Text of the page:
“Nothing annoys people so much as not receiving invitations.”
I think I noticed the first one about two years ago. The invitation was stuck in my email folder, unopened, as I recall, between a few letters from people telling me that all I had to do was provide my account number and a current tax ID number, and they would send along that $23 million they seemed to have found in a previously secret account. You know, just give us your account number and you can keep the money for us.
This invitation seemed new, though. It beckoned me (in very, very bad English, as in “Greetings for the day!”) to come to—no, actually to PRESENT AT—a meeting. An international meeting, in China. The first annual meeting. And, they wanted ME to speak. You’re famous, it said. You’re awesome. Please bless us with your attendance. Wow.
I have been around long enough now to be comfortable with my standing in life, or lack thereof. I know what I am likely worth on the open market. I know I occasionally get invited to speak. I hope I do okay. I didn’t previously get invited sight unseen to travel to China (China!) to give a lecture of my choice. And, until I got further down this rabbit hole, I didn’t fully appreciate the value of hollow flattery. Turns out, I am susceptible.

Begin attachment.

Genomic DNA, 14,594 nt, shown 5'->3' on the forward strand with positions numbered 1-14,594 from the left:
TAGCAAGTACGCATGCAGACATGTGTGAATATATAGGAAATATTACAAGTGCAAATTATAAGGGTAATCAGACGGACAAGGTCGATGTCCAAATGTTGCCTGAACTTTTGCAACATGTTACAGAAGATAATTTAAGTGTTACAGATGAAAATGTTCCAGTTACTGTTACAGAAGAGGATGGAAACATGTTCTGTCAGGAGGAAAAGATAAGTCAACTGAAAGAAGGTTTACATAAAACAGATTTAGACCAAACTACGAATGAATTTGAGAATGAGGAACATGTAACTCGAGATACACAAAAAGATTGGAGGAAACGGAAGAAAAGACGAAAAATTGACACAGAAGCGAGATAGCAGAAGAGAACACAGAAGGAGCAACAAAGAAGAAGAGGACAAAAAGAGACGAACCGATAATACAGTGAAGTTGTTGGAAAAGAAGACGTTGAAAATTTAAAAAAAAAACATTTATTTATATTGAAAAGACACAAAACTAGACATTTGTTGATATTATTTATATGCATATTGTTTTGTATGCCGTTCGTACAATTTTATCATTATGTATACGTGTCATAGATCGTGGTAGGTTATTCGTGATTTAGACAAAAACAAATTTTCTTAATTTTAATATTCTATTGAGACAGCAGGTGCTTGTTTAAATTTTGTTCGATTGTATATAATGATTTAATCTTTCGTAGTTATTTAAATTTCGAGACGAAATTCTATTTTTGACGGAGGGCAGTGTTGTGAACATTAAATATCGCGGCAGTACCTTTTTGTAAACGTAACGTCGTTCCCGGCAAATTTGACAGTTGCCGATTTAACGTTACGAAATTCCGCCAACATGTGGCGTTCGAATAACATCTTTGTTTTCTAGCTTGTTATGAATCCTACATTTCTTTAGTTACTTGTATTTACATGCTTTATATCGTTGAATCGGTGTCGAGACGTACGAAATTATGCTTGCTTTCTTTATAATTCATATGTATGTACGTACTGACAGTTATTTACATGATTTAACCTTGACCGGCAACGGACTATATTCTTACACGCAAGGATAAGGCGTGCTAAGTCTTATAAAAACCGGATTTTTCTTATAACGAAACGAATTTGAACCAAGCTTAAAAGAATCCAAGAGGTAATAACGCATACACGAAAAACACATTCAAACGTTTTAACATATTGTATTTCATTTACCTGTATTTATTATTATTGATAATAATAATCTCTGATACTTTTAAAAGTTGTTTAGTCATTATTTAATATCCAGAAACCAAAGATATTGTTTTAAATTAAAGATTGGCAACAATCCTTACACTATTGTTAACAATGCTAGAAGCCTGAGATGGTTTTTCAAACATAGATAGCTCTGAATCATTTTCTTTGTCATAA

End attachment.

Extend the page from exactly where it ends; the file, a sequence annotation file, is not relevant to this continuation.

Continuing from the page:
“Hell yes, I’ll speak. And here’s some talks I’d like to give. Talk to me about the arrangements, please.” I sent off my reply while simultaneously grabbing for my luggage. Well, the wheels fell off this cart WAY fast.
Hold back there, our most excellent friend and speaker, Dr. Phillips. We will give you a reduced registration fee (only $2,000 now, with your discount), and we don’t provide rooms or meals for our most honored invited faculty. And airfare? Why, we will give you a voucher for one free checked bag on the final leg of your journey, on a small, single-engine (intended to be two, but you know how pesky keeping all of those engines running can be) WWII-era cargo plane to the heart of our little province. You’ll have to cover the rest.
I now get these invitations regularly, and I have come to appreciate them. I always answer that I am happy to attend and lecture, upon payment of my $20,000 honorarium. They never write back. Hey, if you ever see me speaking at one of these, please come by and say hi. I’ll know that they paid your honorarium, too.
Keep doing that good work. Mahalo.Back To Top
Phillips CD. Wet Read: Please, you, attend our most lovely meeting. Appl Radiol. 2017;46(4):38.
Dr. Phillips is a Professor of Radiology, Director of Head and Neck Imaging, at Weill Cornell Medical College, NewYork-Presbyterian Hospital, New York, NY. He is a member of the Applied Radiology Editorial Advisory Board.